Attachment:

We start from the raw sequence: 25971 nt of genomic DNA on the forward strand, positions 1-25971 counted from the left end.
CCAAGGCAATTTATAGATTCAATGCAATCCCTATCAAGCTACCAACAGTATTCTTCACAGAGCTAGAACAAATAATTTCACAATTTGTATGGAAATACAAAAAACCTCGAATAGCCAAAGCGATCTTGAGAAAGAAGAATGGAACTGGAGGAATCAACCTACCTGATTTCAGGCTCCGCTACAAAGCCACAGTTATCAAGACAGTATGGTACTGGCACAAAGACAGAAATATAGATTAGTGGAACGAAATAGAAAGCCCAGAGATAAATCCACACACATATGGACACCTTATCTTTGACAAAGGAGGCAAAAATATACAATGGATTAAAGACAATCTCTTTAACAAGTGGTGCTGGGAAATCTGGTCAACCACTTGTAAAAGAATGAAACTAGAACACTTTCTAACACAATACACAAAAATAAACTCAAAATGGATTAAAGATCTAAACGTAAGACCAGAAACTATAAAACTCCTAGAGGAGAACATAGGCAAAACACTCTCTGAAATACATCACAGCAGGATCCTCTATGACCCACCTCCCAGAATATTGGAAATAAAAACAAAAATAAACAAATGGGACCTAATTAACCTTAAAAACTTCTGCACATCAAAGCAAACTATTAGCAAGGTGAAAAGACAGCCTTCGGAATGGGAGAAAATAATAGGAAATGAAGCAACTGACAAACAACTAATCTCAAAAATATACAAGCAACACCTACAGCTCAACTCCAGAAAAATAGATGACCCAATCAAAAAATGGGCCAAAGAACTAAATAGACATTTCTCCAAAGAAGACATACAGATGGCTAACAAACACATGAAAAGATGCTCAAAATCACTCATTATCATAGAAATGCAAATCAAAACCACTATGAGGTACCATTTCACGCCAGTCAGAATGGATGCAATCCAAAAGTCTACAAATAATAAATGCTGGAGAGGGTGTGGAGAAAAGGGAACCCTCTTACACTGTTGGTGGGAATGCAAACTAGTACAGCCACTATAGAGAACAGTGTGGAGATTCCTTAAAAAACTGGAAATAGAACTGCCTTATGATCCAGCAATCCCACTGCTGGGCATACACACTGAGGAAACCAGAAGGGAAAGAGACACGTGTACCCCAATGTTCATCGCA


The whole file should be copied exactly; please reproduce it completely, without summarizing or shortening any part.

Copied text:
We start from the raw sequence: 25971 nt of genomic DNA on the forward strand, positions 1-25971 counted from the left end.
CCAAGGCAATTTATAGATTCAATGCAATCCCTATCAAGCTACCAACAGTATTCTTCACAGAGCTAGAACAAATAATTTCACAATTTGTATGGAAATACAAAAAACCTCGAATAGCCAAAGCGATCTTGAGAAAGAAGAATGGAACTGGAGGAATCAACCTACCTGATTTCAGGCTCCGCTACAAAGCCACAGTTATCAAGACAGTATGGTACTGGCACAAAGACAGAAATATAGATTAGTGGAACGAAATAGAAAGCCCAGAGATAAATCCACACACATATGGACACCTTATCTTTGACAAAGGAGGCAAAAATATACAATGGATTAAAGACAATCTCTTTAACAAGTGGTGCTGGGAAATCTGGTCAACCACTTGTAAAAGAATGAAACTAGAACACTTTCTAACACAATACACAAAAATAAACTCAAAATGGATTAAAGATCTAAACGTAAGACCAGAAACTATAAAACTCCTAGAGGAGAACATAGGCAAAACACTCTCTGAAATACATCACAGCAGGATCCTCTATGACCCACCTCCCAGAATATTGGAAATAAAAACAAAAATAAACAAATGGGACCTAATTAACCTTAAAAACTTCTGCACATCAAAGCAAACTATTAGCAAGGTGAAAAGACAGCCTTCGGAATGGGAGAAAATAATAGGAAATGAAGCAACTGACAAACAACTAATCTCAAAAATATACAAGCAACACCTACAGCTCAACTCCAGAAAAATAGATGACCCAATCAAAAAATGGGCCAAAGAACTAAATAGACATTTCTCCAAAGAAGACATACAGATGGCTAACAAACACATGAAAAGATGCTCAAAATCACTCATTATCATAGAAATGCAAATCAAAACCACTATGAGGTACCATTTCACGCCAGTCAGAATGGATGCAATCCAAAAGTCTACAAATAATAAATGCTGGAGAGGGTGTGGAGAAAAGGGAACCCTCTTACACTGTTGGTGGGAATGCAAACTAGTACAGCCACTATAGAGAACAGTGTGGAGATTCCTTAAAAAACTGGAAATAGAACTGCCTTATGATCCAGCAATCCCACTGCTGGGCATACACACTGAGGAAACCAGAAGGGAAAGAGACACGTGTACCCCAATGTTCATCGCA